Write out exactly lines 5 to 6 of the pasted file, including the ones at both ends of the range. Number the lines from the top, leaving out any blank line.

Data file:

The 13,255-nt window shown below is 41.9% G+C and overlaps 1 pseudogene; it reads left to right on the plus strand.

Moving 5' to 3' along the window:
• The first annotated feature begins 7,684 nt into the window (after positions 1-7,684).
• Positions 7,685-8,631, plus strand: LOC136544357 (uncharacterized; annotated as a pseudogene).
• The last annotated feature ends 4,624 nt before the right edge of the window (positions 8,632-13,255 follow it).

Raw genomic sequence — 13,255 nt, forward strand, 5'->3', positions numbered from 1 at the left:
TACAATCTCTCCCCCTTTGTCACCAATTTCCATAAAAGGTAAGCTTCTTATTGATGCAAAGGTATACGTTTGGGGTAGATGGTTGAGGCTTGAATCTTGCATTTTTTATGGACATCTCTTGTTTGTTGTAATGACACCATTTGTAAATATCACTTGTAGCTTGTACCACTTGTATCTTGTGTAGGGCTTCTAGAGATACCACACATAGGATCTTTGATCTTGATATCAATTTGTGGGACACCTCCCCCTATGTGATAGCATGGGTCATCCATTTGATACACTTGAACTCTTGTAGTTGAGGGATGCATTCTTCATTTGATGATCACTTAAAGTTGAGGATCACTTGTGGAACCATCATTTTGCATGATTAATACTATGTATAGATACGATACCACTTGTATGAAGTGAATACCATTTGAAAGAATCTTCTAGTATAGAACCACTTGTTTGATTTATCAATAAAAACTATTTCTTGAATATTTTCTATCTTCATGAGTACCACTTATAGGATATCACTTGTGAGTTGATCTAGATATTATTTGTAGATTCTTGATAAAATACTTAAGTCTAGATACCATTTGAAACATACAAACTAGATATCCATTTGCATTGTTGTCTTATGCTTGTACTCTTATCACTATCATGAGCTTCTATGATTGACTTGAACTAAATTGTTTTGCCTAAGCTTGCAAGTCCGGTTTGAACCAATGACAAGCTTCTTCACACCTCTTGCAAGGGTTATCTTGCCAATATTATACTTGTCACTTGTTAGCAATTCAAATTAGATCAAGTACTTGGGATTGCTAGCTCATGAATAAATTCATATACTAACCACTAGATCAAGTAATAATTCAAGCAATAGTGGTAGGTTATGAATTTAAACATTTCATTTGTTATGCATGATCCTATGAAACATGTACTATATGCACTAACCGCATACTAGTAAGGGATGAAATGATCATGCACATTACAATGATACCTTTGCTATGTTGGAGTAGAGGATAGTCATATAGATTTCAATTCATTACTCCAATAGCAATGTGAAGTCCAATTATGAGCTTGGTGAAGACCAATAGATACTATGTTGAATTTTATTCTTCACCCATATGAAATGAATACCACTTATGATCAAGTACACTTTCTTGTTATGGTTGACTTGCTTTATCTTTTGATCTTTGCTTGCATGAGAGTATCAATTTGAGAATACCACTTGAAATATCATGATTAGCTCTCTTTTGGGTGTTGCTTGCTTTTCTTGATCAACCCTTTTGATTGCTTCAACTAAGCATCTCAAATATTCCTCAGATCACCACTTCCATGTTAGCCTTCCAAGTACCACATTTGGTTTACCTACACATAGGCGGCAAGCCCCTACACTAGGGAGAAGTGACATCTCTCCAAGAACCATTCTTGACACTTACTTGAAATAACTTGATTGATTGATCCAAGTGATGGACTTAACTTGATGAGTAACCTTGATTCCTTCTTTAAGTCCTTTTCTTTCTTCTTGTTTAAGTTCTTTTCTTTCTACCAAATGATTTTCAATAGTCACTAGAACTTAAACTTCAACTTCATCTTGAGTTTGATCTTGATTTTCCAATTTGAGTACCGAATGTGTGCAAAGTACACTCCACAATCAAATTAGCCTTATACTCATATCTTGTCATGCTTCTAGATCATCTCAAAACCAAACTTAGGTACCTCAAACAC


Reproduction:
• The last annotated feature ends 4,624 nt before the right edge of the window (positions 8,632-13,255 follow it).

Raw genomic sequence — 13,255 nt, forward strand, 5'->3', positions numbered from 1 at the left: